Will Microsofts Orcas Make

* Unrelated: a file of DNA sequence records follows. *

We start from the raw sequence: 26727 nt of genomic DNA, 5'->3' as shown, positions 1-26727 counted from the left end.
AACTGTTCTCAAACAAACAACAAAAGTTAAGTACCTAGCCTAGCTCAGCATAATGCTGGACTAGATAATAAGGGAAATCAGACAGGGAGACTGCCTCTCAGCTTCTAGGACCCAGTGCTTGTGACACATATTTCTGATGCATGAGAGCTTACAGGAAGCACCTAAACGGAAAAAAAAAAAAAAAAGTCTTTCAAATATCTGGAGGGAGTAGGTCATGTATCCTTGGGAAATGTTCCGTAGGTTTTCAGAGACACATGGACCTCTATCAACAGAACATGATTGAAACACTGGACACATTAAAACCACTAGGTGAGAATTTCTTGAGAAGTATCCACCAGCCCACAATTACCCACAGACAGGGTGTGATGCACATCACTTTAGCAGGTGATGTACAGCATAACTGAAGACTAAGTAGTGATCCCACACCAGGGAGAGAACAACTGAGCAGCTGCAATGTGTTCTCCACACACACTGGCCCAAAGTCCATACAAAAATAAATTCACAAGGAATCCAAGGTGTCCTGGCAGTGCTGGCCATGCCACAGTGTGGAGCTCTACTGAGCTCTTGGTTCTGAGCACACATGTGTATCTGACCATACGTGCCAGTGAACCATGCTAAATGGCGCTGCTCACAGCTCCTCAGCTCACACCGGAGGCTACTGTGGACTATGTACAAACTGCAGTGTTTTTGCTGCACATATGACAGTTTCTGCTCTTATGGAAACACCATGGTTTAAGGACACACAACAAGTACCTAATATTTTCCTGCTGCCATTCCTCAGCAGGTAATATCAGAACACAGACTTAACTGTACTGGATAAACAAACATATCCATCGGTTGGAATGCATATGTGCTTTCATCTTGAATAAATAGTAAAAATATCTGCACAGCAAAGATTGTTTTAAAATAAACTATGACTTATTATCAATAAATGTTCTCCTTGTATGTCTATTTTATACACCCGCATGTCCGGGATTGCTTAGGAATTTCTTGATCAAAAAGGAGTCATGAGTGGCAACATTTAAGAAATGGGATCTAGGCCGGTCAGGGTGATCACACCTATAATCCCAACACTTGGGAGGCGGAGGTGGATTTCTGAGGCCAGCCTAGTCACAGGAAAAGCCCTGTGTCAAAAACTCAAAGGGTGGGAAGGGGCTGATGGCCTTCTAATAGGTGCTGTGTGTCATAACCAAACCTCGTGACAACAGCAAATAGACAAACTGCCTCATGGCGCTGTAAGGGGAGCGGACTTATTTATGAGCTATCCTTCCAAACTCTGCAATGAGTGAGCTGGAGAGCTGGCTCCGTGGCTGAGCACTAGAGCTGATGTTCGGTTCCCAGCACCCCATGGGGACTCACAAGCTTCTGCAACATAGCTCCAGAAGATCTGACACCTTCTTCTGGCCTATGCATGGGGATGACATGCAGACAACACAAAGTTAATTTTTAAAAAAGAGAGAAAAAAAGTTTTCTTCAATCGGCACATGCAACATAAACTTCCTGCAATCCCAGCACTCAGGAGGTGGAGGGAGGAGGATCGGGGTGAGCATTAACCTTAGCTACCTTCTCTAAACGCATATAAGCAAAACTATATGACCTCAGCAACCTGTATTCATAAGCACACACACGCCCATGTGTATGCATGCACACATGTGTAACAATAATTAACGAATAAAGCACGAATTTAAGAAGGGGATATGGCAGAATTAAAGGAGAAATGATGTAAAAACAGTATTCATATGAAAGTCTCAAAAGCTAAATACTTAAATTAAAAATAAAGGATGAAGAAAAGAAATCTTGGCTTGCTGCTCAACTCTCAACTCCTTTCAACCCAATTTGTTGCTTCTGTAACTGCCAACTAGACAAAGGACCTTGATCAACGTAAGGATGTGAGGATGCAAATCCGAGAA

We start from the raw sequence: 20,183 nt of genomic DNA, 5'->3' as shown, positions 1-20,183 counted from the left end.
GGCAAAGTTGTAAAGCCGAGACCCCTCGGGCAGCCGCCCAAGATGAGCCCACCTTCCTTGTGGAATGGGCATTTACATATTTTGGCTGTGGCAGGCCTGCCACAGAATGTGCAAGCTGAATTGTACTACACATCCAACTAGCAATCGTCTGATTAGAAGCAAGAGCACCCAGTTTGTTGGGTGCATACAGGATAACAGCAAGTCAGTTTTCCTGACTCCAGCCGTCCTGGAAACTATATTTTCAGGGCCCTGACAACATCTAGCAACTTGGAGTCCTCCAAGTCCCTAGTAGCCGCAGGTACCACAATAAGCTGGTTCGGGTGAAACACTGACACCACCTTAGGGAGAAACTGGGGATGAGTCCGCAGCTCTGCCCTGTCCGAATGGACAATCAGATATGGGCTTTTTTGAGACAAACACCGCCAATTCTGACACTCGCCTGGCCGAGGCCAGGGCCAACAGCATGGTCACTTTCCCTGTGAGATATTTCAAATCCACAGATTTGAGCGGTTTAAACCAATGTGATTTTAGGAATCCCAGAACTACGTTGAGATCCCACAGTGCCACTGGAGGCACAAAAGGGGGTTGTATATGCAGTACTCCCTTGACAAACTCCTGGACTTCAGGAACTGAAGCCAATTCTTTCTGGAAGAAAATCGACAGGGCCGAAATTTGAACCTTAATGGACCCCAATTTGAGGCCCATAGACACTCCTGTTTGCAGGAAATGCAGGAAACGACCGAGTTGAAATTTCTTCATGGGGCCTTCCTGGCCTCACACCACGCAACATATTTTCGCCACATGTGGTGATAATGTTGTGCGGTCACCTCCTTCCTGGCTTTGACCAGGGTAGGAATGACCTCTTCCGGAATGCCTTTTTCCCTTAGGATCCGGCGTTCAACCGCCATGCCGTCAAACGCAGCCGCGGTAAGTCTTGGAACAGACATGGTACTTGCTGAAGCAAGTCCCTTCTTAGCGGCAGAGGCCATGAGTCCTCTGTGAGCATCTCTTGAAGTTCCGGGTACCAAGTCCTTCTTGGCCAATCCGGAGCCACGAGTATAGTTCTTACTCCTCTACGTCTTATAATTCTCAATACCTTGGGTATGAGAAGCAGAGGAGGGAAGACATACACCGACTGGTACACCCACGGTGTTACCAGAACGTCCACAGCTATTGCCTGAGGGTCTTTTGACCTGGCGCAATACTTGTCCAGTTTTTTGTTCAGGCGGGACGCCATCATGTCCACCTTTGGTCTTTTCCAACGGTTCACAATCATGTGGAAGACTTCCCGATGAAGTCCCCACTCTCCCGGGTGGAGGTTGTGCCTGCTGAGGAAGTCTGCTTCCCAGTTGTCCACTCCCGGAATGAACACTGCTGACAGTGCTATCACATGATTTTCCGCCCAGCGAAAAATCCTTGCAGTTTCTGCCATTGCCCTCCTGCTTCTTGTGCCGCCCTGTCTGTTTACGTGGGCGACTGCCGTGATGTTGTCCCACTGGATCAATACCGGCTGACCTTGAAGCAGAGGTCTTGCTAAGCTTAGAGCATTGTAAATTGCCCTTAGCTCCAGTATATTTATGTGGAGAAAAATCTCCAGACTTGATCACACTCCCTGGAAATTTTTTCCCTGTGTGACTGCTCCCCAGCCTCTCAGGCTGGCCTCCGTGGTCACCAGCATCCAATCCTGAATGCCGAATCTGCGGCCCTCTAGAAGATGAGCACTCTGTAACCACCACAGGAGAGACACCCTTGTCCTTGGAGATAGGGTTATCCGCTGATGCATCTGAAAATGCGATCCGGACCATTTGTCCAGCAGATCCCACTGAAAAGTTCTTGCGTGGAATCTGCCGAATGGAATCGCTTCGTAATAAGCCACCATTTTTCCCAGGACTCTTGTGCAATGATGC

a Splash?"> Under the Other Languages (read, .Net) category, Visual J# support has been removed altogether, while the Visual Basic and Visual C# installed template categories have been completely restructured. There are many new templates to be explored, and these comprise the bulk of where Visual Studio 2008 deviates from 2005. Most of what is described in Microsofts Visual Studio 2008 white paper is contained in these new templates, including Forms applications, Service applications and SQL Server projects. Two particularly well-developed template categories have been added beneath both of the .Net languages: Web and Office.This is an area in which Microsoft is clearly trying to advance itself, and by making the templates readily available through the IDE, Microsoft has made it quite easy for Windows developers to transition into the Web development sphere. The Office category, which has also been added under both the C# and VB .Net languages, includes templates for Excel Add-ins, Workbooks, Outlook Add-ins and Word Templates, to name a few. While these sorts of applications are not relevant to most people, they are certainly the kind that will help to bolster other Microsoft products. Again, however, it is somewhat disappointing that such considerable development effort was put in an area that helps Microsofts business strategy but does not help the vast majority of software developers who use this tool. One bright spot is the ease of migration from previous versions of Visual Studio. Orcas uses the same .sln file format as Visual Studio 2005, and the same SDKs and associated .msi installers that are used for older versions of Visual Studio can be used for Orcas. However, just as with 2005, if you attempt to open an older work-space file from, say, Visual Studio 6, the IDE converts it to a new format that can no longer be edited or opened by the older version. Check out eWEEK.coms for the latest news, reviews and analysis in programming environments and developer tools.